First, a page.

"Wilde" is a film that's doomed to fail by comparison.
For one thing, screenwriter Julian Mitchell uses some of Oscar Wilde's writings to create what's supposed to be realistically Wildean dialogue (bad move). He also makes the mistake of using Richard Ellman's biography "Oscar Wilde" for inspiration, even when he obviously knew he wouldn't be able to delve into the issues nearly as deeply as the book did.
The result is a superficial drama that seems to be more concerned with portraying realistic gay sex scenes more than with telling us what made the man tick. That's especially unfortunate considering the strength of the lead performance by the multi-talented actor Stephen Fry (from public television's "Jeeves and Wooster" series).Fry, who is a novelist in his own right, does a credible job of portraying the controversial 19th-century author, who is remembered as much for being convicted of homosexual conduct in 1895 as he is for his literary career.
The film covers much of Wilde's post-literary career, beginning with his realization about his own sexuality. Though married to his sweetheart, Constance (Jennifer Ehle), Oscar is seduced by his houseguest, Robert Ross (Michael Sheen).
Later, he finds himself attracted to an Oxford University undergraduate, Lord Alfred Douglas (Jude Law), better known to friends as "Bosie." As the two begin an on-again, off-again relationship, Oscar finds himself caught up in Bosie's world of illicit sex.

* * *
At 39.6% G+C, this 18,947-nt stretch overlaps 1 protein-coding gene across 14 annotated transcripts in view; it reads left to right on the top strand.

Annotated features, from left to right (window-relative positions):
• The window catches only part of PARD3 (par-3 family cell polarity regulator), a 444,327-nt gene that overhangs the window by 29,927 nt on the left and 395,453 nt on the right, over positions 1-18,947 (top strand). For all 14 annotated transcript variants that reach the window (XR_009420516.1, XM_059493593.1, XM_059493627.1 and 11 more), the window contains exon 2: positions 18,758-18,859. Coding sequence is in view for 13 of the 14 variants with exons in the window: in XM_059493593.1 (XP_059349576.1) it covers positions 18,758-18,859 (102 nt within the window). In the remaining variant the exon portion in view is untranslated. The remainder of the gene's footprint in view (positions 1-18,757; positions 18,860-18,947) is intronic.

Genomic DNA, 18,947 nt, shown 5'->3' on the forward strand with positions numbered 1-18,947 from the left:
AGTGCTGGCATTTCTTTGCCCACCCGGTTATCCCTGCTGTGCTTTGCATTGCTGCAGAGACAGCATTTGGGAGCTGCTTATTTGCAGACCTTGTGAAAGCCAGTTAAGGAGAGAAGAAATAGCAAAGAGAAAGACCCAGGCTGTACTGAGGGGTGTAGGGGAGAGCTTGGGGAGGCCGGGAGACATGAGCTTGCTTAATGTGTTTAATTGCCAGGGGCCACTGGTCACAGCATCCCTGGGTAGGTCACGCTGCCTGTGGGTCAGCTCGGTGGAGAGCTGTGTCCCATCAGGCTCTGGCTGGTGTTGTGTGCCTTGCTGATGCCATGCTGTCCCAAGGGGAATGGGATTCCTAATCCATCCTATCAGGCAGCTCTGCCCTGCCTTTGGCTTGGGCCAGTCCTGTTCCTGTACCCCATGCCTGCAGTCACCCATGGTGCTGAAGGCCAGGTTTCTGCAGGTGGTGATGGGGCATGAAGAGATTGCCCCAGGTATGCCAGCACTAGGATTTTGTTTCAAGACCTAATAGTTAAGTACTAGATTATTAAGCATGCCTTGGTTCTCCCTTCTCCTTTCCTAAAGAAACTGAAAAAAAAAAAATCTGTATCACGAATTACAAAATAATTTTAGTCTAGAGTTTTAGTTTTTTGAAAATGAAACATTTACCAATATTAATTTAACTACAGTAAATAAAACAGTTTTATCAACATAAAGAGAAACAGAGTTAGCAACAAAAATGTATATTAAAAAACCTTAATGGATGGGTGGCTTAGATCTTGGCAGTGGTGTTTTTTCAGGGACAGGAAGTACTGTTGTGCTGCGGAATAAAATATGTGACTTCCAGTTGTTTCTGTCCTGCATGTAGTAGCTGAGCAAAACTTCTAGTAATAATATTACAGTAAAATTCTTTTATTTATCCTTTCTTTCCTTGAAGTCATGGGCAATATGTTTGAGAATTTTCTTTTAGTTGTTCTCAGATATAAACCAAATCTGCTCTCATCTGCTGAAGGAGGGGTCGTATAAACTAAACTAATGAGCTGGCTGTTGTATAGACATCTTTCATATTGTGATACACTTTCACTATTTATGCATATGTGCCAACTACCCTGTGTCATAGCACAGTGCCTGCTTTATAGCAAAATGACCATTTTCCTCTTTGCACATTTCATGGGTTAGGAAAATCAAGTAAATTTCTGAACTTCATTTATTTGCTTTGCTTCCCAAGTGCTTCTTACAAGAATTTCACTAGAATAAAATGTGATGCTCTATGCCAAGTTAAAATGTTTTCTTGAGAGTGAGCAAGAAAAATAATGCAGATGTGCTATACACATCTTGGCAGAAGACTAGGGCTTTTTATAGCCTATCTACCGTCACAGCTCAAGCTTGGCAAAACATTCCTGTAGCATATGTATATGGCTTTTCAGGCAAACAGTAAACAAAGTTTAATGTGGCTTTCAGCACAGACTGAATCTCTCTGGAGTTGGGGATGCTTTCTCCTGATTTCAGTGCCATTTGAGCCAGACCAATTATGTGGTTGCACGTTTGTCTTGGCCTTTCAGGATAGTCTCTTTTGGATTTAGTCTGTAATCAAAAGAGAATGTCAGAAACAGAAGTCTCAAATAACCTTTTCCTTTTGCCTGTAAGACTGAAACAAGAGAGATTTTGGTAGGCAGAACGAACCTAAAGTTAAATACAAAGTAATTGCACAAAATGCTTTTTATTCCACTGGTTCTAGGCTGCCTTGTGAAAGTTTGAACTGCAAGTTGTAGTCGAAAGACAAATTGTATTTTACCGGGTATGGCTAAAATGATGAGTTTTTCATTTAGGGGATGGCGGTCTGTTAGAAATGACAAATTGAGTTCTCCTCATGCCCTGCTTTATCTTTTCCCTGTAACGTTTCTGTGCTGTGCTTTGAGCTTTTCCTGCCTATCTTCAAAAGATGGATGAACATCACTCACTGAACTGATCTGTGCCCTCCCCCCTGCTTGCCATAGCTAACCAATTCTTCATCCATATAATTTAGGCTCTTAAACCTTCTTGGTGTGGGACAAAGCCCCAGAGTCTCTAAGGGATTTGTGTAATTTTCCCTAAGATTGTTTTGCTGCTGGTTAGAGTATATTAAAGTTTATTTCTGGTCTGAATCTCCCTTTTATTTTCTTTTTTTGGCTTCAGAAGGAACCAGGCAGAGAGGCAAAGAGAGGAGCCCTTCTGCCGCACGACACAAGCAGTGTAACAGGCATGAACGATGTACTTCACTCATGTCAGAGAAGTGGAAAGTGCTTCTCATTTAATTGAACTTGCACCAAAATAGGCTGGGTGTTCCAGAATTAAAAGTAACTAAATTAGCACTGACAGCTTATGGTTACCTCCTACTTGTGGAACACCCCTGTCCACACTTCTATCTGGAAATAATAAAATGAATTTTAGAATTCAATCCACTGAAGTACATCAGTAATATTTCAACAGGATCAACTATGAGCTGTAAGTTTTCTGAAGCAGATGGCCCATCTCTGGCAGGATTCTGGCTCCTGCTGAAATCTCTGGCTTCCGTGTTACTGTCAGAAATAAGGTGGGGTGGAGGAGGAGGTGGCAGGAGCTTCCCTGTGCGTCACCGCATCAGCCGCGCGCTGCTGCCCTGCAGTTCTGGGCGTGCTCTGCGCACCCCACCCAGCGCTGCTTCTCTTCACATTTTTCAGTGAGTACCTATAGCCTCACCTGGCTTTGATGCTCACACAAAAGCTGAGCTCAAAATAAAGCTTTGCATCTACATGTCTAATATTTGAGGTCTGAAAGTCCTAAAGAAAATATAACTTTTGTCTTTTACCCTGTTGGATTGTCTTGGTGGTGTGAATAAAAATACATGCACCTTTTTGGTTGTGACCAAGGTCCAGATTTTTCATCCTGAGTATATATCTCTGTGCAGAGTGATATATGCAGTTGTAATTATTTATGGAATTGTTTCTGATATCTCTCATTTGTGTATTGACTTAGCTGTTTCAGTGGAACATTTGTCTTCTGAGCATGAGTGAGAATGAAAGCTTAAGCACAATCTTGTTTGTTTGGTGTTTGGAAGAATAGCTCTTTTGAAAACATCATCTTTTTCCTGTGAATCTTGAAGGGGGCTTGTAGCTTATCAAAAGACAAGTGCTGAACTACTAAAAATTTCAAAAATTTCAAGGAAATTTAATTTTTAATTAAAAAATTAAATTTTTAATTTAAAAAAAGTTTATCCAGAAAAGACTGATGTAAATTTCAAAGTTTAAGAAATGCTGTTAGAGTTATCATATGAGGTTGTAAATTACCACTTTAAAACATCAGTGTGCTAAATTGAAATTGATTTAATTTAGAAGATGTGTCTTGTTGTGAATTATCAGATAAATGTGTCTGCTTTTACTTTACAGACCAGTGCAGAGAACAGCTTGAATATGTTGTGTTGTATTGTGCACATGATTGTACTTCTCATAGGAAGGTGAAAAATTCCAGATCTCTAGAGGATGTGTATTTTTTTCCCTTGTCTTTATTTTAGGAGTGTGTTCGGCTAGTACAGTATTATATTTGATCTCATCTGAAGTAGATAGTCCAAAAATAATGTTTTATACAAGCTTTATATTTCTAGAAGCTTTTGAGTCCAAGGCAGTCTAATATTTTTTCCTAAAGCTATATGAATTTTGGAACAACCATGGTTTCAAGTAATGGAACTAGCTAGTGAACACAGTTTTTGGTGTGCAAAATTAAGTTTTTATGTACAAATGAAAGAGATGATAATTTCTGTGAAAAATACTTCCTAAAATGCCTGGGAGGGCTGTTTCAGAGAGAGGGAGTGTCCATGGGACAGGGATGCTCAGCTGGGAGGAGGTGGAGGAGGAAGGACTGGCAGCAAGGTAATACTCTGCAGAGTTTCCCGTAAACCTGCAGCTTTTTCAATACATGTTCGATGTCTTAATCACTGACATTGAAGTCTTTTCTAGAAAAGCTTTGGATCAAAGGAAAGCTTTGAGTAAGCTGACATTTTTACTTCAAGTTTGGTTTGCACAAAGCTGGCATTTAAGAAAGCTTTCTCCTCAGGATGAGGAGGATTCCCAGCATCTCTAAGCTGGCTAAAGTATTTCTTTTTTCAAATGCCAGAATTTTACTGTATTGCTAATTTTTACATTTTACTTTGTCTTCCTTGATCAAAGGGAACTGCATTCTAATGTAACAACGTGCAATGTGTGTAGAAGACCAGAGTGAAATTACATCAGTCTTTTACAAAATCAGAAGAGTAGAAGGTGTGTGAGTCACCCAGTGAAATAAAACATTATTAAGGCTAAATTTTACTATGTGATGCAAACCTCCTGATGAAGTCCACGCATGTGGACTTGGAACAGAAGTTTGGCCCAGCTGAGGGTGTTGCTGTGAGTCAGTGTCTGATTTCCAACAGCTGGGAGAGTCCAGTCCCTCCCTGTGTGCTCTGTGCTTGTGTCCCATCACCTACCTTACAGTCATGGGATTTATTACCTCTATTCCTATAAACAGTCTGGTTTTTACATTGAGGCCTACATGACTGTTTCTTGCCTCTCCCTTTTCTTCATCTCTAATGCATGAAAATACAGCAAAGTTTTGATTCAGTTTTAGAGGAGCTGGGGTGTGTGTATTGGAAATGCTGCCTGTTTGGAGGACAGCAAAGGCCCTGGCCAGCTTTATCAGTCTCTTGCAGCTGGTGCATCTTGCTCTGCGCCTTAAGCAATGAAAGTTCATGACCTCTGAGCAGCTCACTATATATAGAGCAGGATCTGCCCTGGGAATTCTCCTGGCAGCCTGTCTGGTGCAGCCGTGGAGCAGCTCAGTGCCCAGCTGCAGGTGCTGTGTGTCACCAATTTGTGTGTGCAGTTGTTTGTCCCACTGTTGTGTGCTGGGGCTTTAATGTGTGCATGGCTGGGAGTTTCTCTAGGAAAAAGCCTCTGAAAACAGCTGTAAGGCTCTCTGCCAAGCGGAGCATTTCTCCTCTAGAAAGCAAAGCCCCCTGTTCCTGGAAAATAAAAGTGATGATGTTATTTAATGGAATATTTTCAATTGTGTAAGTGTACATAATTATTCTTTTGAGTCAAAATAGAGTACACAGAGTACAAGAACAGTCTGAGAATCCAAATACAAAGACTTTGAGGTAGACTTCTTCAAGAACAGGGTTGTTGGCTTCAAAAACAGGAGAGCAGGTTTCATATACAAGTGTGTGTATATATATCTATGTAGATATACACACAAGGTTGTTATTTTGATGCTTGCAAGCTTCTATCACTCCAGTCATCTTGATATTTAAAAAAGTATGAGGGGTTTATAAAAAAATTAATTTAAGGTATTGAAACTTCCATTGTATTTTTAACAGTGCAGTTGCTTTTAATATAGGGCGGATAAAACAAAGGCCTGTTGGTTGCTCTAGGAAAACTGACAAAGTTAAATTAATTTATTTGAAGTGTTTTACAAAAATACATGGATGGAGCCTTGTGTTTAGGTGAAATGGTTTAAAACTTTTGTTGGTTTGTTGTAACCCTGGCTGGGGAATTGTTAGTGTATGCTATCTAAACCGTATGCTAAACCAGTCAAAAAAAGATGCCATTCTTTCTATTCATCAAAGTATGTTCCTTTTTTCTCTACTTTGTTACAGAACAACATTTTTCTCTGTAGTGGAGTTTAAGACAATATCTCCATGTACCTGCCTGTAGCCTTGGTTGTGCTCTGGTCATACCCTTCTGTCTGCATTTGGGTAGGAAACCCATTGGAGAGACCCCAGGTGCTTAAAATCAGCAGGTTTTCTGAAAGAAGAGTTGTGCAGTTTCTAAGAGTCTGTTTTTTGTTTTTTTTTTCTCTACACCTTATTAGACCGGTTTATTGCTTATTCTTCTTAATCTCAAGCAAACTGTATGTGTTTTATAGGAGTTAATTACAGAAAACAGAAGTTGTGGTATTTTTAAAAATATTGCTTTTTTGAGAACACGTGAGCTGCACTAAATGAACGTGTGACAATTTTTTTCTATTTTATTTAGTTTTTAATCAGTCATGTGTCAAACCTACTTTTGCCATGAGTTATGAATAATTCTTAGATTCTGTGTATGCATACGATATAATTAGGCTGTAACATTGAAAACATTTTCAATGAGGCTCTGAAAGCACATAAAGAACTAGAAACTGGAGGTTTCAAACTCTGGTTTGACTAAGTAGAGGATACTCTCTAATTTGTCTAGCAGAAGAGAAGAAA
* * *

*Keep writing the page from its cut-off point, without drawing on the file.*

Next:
At the same time, Oscar makes a bitter enemy of Bosie's father, the Marquess of Queensbury (Tom Wilkinson). Worse, Bosie convinces Oscar to sue Queensbury for libel, a wrong-headed move that instead exposes his secret and brings shame to his wife and two young sons.
That latter subplot is never explored as it should be. Instead, Mitchell and director Brian Gilbert ("Tom & Viv") put the focus squarely on Oscar and Bosie's relationship.
And despite Fry's eloquent reading of his lines, his character is written as an emotional cipher. It's hard to tell if he cares at all for his wife. And Law is irritatingly over-the-top.
Shame also to any movie that so wastes Vanessa Redgrave, who has a too-small role as Wilde's mother.
"Wilde" is rated R for explicit, simulated gay sex, male nudity, profanity, vulgar sex talk and double-entendres, and some violent confrontations.